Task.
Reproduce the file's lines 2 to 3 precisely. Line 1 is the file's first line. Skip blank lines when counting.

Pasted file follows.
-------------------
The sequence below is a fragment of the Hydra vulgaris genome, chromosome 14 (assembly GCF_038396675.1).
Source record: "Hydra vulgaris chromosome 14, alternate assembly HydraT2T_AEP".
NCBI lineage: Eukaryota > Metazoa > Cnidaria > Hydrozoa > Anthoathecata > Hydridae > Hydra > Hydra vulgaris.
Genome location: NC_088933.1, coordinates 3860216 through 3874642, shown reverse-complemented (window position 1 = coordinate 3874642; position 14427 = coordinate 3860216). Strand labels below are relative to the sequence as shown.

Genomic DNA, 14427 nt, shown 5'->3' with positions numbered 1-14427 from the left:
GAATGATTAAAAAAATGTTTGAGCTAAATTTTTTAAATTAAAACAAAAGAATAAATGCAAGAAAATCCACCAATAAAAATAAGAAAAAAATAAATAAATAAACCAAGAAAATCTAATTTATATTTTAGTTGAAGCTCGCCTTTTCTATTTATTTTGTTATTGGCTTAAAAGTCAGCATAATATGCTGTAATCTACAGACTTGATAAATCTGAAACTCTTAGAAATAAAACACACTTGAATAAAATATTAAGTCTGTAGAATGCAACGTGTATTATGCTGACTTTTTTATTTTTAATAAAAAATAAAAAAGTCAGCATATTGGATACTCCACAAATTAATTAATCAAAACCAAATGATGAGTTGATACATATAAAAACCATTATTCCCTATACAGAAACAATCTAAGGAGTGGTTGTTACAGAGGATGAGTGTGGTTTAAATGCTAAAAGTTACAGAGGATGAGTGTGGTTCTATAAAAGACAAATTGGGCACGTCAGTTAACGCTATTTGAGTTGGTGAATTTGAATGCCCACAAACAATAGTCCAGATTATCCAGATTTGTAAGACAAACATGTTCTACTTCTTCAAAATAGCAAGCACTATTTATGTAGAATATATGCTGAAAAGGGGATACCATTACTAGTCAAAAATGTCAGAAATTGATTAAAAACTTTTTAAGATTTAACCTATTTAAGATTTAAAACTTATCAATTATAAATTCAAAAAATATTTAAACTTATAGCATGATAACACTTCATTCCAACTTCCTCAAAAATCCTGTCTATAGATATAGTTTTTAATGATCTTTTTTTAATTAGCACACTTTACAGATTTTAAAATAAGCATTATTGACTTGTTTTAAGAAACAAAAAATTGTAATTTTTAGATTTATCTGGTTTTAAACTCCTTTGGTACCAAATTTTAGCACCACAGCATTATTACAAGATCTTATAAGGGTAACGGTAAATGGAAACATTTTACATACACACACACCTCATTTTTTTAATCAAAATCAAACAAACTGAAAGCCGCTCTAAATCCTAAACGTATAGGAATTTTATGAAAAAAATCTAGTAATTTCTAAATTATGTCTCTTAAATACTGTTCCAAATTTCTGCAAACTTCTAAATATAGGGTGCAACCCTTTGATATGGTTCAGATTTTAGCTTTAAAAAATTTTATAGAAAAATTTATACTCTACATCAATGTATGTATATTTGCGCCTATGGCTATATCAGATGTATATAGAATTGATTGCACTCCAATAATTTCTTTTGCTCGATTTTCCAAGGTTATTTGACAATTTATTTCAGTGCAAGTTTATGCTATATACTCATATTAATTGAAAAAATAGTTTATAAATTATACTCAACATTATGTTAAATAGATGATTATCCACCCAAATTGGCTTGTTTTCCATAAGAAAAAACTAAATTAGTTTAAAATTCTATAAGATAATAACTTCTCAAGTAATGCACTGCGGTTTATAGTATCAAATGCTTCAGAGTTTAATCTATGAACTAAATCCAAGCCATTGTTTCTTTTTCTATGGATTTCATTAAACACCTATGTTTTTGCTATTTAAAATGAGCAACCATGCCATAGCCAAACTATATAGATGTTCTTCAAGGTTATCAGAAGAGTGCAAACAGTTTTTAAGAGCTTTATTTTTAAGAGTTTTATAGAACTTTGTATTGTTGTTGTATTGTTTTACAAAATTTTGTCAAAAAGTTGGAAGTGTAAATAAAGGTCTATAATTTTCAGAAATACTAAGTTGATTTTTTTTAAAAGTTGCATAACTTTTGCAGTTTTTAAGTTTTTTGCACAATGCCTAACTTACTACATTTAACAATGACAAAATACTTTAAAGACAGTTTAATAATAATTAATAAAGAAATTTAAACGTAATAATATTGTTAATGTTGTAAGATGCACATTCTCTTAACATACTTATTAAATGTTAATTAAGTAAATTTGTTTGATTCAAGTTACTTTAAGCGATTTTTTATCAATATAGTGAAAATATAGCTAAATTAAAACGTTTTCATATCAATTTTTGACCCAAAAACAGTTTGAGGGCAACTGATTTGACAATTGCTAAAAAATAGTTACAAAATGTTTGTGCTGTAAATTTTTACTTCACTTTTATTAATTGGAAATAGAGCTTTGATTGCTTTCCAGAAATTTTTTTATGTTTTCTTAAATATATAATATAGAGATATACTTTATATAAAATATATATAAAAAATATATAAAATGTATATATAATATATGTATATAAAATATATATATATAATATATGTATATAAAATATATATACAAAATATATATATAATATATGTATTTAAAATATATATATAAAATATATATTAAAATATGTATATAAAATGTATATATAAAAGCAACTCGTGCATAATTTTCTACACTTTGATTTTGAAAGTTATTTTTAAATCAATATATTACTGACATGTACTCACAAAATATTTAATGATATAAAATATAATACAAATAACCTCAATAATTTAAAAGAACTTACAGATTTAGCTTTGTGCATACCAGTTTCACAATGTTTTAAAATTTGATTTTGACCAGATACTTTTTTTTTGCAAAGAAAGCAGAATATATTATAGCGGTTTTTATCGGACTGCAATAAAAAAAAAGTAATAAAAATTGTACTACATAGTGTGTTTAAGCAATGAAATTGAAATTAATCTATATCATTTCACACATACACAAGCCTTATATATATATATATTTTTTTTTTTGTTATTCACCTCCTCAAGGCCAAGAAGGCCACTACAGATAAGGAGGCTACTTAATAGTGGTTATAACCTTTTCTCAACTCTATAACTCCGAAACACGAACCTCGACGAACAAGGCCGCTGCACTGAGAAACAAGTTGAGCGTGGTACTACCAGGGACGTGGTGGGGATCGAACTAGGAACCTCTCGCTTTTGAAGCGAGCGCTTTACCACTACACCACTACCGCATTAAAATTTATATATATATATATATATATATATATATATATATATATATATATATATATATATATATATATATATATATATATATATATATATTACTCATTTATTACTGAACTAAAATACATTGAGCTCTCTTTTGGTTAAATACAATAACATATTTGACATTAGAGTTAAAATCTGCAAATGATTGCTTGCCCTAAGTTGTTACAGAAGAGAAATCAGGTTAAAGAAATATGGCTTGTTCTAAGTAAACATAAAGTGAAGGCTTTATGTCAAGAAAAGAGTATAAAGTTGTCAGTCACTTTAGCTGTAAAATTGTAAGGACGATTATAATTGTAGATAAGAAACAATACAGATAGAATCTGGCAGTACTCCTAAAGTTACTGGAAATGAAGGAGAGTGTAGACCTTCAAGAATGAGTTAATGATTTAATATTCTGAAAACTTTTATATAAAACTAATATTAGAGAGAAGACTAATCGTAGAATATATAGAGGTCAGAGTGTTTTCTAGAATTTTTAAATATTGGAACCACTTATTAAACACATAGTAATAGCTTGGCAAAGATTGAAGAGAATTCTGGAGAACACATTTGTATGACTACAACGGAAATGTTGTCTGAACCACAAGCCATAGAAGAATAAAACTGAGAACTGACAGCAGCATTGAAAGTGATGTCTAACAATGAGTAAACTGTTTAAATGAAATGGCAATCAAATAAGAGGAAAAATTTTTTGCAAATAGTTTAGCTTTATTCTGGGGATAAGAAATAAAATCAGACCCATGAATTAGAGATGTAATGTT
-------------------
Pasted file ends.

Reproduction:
Source record: "Hydra vulgaris chromosome 14, alternate assembly HydraT2T_AEP".
NCBI lineage: Eukaryota > Metazoa > Cnidaria > Hydrozoa > Anthoathecata > Hydridae > Hydra > Hydra vulgaris.